There’s the obvious difference that Henry is now a graphic novelist as opposed to a romance writer and that Coreen is Vicki’s assistant but other than that, Peter Mohan, the amazing showrunner, was very careful to maintain the heart of the books. New plots, of course, because they can only use three of the five books but the relationships at the core of the stories remain the same.

What’s planned next from the author Tanya Huff? Any new novels or short stories or something like that?

Coming up this July is the fourth (and last) Torin Kerr book, VALOR’S TRIAL. I’ve just handed in a short story for the fourth Valdemar anthology. I’m putting together an essay on Supernatural for BenBella Books. And, I’m working on a new urban& nbsp;fantasy to come out next year.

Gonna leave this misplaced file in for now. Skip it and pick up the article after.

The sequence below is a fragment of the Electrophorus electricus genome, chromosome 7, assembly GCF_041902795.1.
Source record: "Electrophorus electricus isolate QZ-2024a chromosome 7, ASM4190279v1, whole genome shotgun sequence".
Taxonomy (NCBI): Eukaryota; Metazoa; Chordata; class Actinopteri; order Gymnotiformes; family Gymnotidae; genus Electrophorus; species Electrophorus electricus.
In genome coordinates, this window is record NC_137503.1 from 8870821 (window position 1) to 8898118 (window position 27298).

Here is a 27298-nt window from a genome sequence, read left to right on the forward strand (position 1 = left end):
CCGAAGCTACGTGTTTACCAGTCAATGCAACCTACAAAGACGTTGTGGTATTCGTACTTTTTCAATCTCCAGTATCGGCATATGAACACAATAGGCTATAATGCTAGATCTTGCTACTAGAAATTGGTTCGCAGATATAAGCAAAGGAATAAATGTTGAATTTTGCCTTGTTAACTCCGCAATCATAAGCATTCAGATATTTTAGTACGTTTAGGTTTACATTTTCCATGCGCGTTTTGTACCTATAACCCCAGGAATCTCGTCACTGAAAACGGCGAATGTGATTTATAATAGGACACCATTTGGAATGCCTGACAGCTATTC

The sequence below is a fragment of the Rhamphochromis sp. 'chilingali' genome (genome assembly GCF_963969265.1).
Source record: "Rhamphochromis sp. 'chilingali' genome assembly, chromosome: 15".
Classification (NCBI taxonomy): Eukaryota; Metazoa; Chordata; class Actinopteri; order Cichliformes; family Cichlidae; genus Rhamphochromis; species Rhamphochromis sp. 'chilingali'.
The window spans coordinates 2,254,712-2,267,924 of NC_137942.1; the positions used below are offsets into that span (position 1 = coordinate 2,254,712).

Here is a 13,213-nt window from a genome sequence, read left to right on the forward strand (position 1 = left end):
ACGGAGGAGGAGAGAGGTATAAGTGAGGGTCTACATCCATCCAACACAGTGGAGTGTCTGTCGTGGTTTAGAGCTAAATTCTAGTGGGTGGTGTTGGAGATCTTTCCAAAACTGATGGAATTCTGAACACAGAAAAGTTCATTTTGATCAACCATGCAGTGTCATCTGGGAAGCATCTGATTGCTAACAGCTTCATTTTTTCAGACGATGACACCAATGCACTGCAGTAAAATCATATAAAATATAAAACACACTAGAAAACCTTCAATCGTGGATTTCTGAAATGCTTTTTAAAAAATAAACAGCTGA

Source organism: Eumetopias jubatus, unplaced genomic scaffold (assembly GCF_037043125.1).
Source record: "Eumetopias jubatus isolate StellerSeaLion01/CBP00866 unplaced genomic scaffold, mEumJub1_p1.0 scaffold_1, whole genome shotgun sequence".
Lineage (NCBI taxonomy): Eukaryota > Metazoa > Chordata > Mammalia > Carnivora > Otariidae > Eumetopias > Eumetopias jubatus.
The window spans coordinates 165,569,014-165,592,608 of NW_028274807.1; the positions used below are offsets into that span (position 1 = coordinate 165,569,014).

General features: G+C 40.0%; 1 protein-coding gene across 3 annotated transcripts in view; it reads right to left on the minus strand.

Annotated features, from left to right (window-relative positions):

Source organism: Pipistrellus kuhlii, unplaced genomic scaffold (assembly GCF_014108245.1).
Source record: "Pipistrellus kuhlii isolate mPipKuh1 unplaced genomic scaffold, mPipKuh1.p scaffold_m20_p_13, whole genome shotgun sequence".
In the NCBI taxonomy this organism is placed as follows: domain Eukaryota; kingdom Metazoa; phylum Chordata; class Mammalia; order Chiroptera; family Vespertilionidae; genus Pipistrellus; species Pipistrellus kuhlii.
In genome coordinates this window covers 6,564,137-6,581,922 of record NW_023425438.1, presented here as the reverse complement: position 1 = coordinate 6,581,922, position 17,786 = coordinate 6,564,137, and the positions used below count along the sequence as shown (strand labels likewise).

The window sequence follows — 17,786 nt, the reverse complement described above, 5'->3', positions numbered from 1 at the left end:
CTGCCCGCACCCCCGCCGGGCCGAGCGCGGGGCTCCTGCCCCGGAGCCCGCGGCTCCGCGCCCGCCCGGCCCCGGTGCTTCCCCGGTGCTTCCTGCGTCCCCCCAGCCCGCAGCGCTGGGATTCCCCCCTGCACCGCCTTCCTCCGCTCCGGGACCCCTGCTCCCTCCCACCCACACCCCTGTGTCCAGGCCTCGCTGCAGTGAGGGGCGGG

Do you have plans to visit a familiar setting again? As for example the high fantasy world of your Quarter-novels? Or another installment of the Keeper’s Chronicles?

I very much doubt I’ll go back to the Quarter worlds at this point — been there, done that — and since both the real Sam and Austin have died, I’ll likely never do another Keeper book. I may go back to the Smoke books but no promises.

What do you like best while creating a new novel and/or setting – and what do you loathe?

I love world building. Working out the geography and how that effects all the other elements of the story. I don’t loathe anything. I love my job.

Maybe you could tell us a little bit about your process of writing a novel? How’s an oridinary working day like? Any weird writing habits?